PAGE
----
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Getting Down To Business: The Astonishing Tales of the Talented and Prolific

July 22, 2019

The greats in their field oftentimes make their work look easy. We wish we could effortlessly play guitar and flail around like Keith Richards; or write with the fluidity and wit of Hunter S. Thompson. We behold these figures at the top of their game and marvel—“What a gift!” While true, one can easily squander their gift without the passion and dedication to craft it takes to stand out in this world.

So in the spirit of “Getting down to business,” we’ve highlighted five public figures who are tall on drive and short on time to waste. This talented and diverse crop of hard-working high-achievers—some you know, some you might not—have demonstrated an obsessive commitment to their work and have recognition and material success to prove it.

Brennan Agranoff: Middle schoolers have always been the black sheep of childhood: No longer precious little rascals, but still too young to be taken seriously. Plus the majority degrade into unsightly, self-pleasuring puberty mutants during this time. But six years ago there was an Oregon kid named Brennan Agranoff (then 13) who resolved to shake up the mundane world of socks.

In the years since he’s served as the founder and CEO of a custom socks startup called HoopSwag. Agranoff’s e-commerce company makes custom-design athletic socks that are both aesthetically hip and modestly priced. Now 19, the prosperous Boy Wonder has personally designed all of HoopSwag’s 700 styles—ranging from fresh takes on recognizable college sports color schemes to the comic absurdity of styles entitled “Goat Farm,” “Rainbow Farting Unicorns,” “Dog Park” and more.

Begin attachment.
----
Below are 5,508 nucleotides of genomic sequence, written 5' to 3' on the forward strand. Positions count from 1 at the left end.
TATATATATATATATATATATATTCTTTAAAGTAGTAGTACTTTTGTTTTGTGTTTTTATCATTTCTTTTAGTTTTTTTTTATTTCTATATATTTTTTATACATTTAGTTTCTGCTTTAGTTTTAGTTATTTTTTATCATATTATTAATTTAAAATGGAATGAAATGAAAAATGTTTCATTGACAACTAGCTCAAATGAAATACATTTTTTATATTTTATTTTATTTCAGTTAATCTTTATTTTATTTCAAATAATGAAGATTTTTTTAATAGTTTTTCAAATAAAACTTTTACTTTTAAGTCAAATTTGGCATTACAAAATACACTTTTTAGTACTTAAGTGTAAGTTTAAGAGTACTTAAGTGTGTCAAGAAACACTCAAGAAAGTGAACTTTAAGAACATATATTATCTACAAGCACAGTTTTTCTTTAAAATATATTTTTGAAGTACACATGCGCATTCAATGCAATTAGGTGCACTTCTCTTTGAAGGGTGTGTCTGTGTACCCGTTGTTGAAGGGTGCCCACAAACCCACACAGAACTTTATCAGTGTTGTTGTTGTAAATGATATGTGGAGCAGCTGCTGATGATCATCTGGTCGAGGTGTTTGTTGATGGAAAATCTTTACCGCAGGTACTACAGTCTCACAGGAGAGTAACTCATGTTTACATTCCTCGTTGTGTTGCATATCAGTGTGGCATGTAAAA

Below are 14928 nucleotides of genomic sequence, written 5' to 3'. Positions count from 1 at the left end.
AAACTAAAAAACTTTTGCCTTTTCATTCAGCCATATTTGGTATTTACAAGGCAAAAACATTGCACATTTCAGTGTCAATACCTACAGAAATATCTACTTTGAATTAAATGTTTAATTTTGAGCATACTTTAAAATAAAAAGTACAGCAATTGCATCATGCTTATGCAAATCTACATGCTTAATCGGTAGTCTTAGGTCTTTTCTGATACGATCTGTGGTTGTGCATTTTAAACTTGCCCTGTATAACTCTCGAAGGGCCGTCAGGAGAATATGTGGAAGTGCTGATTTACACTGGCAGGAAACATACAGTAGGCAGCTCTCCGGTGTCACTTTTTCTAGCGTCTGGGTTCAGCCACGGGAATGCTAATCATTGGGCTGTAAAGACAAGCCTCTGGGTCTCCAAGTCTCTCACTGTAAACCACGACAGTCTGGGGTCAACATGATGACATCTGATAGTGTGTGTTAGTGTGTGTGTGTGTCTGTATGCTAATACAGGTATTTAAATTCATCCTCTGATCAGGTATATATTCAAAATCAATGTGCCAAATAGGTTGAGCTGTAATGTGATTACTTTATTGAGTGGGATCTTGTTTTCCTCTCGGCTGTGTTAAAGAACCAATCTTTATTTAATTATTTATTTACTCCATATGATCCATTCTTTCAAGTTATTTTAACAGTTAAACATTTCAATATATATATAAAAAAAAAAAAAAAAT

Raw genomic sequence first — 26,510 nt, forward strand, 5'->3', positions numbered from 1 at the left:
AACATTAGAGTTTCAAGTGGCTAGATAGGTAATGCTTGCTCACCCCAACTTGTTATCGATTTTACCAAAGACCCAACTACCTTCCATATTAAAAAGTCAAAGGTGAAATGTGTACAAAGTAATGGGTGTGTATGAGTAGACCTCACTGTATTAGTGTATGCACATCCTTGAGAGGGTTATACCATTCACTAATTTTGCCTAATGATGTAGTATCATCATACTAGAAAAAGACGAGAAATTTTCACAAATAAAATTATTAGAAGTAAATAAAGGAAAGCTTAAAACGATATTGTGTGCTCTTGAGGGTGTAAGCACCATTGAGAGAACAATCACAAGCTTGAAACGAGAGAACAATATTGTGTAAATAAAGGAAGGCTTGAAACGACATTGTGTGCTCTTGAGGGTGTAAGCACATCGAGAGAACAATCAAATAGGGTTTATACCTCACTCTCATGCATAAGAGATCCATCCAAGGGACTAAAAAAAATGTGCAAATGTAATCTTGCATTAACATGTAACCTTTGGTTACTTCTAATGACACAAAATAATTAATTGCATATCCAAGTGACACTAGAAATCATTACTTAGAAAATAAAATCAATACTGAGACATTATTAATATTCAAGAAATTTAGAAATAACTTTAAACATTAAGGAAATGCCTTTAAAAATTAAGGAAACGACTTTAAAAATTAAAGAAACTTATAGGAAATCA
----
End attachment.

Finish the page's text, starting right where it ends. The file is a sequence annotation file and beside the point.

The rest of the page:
HoopSwag made over a million dollars in sales by its fourth year and grossed $1.6 million in 2018. Quite the feat for a little Beavis from the Pacific Northwest.


Chelsea Wolfe: Devoted singer-songwriters are some of the hardest-working people around. And while it’s true that the more accomplished of the bunch enjoy certain spoils of fame, the calling itself is a lifelong mission to create and shape one’s inner-world into refined compositions that will resonate with humanity.

Chelsea Wolfe is a 35-year-old American artist who is either an idol or a complete unknown, depending on whom you ask. But in the last nine years she’s amassed a sizeable and unique fan base from the fringes of the North American rock community via five full-length albums and incessant touring.

Critically described as a practitioner of doom metal, goth rock and folk, Wolfe often couches her haunting vocals with droning guitars or inky piano accompaniments—creating original and visceral chambers of sound that are unrivalled in her time.

Her sixth studio album, Birth of Violence,will be released on September 13, 2019.


Renato Muccillo:A self-taught impressionist painter from Maple Ridge, British Columbia, Muccillo has worked six days a week for over eight hours a day since he quit the rat race to focus on his craft in 2003. His output of striking oil landscapes of his native surroundings have been showcased in numerous top North American galleries and currently command anywhere from $2,000 to $17,000 per painting.